Smells like wine, sunshine and oysters – Little White Lies

A brilliant actor Guillaume Canet has brought us a magnificent directorial follow up to his 2006 film Tell No One. Little White Lies is written and directed by Canet and he has done a wonderful job of creating real relationships on the screen amongst this group of fine actors. Only a director who has been an actor himself can appreciate how to get the best performances from them and this film is a gem combining low key French style with humour in the USA groove.

From the heart stopping opening sequence you are totally gripped. Canet has assembled an amazing cast to bring life to his portrait of a group of friends who through the years have fought, loved, laughed and holidayed with each other.

Every summer Max, a rich restaurant owner, and Véro his wife, invite a group of friends to their beautiful beach house with their children. This year, before they all leave Paris, a traumatic event occurs which leaves one of the group (Ludo played by Jean Dujardin) excluded and which sets off a dramatic chain of reactions and emotional responses when the rest of them decide to go away to enjoy themselves. Their relationships, convictions, sense of guilt and friendship are sorely tested. They are finally forced to own up to the “little white lies” they’ve been telling each other.

Guillaume’s choice of music for his soundtrack sets a tone of Americana and long summer days; he admits that The Big Chill was a strong influence on his idea for the feel of this film. This is a very personal movie for Guillaume; not least because he cast his partner (and soon to be mother of his child) Marion Cotillard as Marie. As he was finishing work on Tell No One he got sick and had some therapy; his soul searching and talks with a friend about his ideas for the plot helped him recover. How important his friends are and how he feels about them is very apparent in the characters he has created. He says “writing the script of Little White Lies got quite painful because it dug so deep into personal experiences and made me relive so many emotions” – and it is an emotional film.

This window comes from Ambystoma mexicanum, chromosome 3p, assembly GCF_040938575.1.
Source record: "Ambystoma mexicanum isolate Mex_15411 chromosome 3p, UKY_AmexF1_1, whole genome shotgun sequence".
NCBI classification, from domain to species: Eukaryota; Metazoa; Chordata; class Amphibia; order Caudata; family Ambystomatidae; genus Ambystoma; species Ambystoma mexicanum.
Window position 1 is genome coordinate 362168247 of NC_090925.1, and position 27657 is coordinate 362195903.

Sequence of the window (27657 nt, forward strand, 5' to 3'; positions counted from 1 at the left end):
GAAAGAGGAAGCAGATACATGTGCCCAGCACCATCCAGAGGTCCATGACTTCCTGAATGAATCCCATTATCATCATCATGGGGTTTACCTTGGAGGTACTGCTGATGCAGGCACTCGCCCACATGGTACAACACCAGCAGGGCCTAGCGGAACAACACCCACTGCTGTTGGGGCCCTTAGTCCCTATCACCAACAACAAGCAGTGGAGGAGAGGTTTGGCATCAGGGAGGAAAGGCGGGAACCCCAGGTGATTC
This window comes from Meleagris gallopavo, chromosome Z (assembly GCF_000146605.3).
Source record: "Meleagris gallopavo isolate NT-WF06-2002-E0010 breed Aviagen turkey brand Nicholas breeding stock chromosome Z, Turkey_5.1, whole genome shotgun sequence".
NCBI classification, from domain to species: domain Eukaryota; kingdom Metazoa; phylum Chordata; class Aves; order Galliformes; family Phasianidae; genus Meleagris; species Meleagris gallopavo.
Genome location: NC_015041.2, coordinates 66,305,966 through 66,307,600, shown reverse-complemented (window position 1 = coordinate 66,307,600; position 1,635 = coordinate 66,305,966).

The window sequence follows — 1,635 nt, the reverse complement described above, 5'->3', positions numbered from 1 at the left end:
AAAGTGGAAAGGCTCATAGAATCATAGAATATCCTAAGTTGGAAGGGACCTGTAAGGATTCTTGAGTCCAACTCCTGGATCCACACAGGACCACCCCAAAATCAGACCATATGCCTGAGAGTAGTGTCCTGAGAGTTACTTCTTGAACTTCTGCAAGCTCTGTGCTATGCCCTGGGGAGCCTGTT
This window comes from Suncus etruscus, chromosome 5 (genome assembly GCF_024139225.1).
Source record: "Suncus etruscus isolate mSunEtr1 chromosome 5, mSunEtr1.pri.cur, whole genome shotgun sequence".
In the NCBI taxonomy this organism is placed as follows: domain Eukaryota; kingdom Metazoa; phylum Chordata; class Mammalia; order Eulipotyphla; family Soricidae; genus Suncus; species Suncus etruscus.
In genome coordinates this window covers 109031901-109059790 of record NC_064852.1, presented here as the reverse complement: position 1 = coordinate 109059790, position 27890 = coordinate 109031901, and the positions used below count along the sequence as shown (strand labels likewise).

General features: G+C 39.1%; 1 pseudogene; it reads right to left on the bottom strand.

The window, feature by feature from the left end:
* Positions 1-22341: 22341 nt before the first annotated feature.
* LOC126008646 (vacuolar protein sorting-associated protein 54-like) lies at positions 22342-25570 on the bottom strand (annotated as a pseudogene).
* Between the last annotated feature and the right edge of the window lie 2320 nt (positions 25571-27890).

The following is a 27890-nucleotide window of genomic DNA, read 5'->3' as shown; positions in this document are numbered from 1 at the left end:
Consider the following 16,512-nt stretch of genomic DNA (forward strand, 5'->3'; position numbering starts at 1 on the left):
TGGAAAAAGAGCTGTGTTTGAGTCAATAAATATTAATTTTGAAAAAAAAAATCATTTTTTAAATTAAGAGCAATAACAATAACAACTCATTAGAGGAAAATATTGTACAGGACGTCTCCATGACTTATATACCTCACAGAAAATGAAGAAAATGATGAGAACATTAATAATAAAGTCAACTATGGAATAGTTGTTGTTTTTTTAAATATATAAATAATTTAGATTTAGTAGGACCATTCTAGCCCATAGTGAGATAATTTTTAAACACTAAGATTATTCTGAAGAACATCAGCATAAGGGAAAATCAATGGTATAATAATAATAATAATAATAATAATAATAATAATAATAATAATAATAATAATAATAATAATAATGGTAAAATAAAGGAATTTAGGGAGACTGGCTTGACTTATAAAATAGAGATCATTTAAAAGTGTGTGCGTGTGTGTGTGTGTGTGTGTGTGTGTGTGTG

It’s hard to focus on any one character or actor because they worked so well together but Francois Cluzet as Max gives a pitch perfect run as the oldest member of the group; when weasels invade his house he deals with it in a very Larry David way and his reaction to a revelation by Vincent (Benoit Magimel – reminiscent of a blond Robert De Niro) is hilarious and sore. Jean-Louis, a local (played by a real oysterman Joel Dupuch), provides the conscience of the group and he knows more about them than they will admit to themselves. Everyone is lying to himself, herself and to each other; no one is being a true friend as they seek to hide themselves from the rest of the group.

This film makes you feel nostalgic, you feel part of this group, and you want to be part of this group; not because they are all amazing looking with great lives but because they are real and truthful and human. They have fun and love and laughter amongst them. Although Ludo is not with them he is very much present in a way, the missing piece of them. This is a very funny film indeed full of the sort of antics only close friends can get away with. As to be expected maybe the female parts are underwritten but the writer is a man and a lot of his material is admittedly autobiographical.

The relationships within this group feel genuine, comfortable and close. The tragedy and revelations and upsets throughout the film only serve the truthfulness of it but the laughs really do stay with you. This is a film worth more than one watch.

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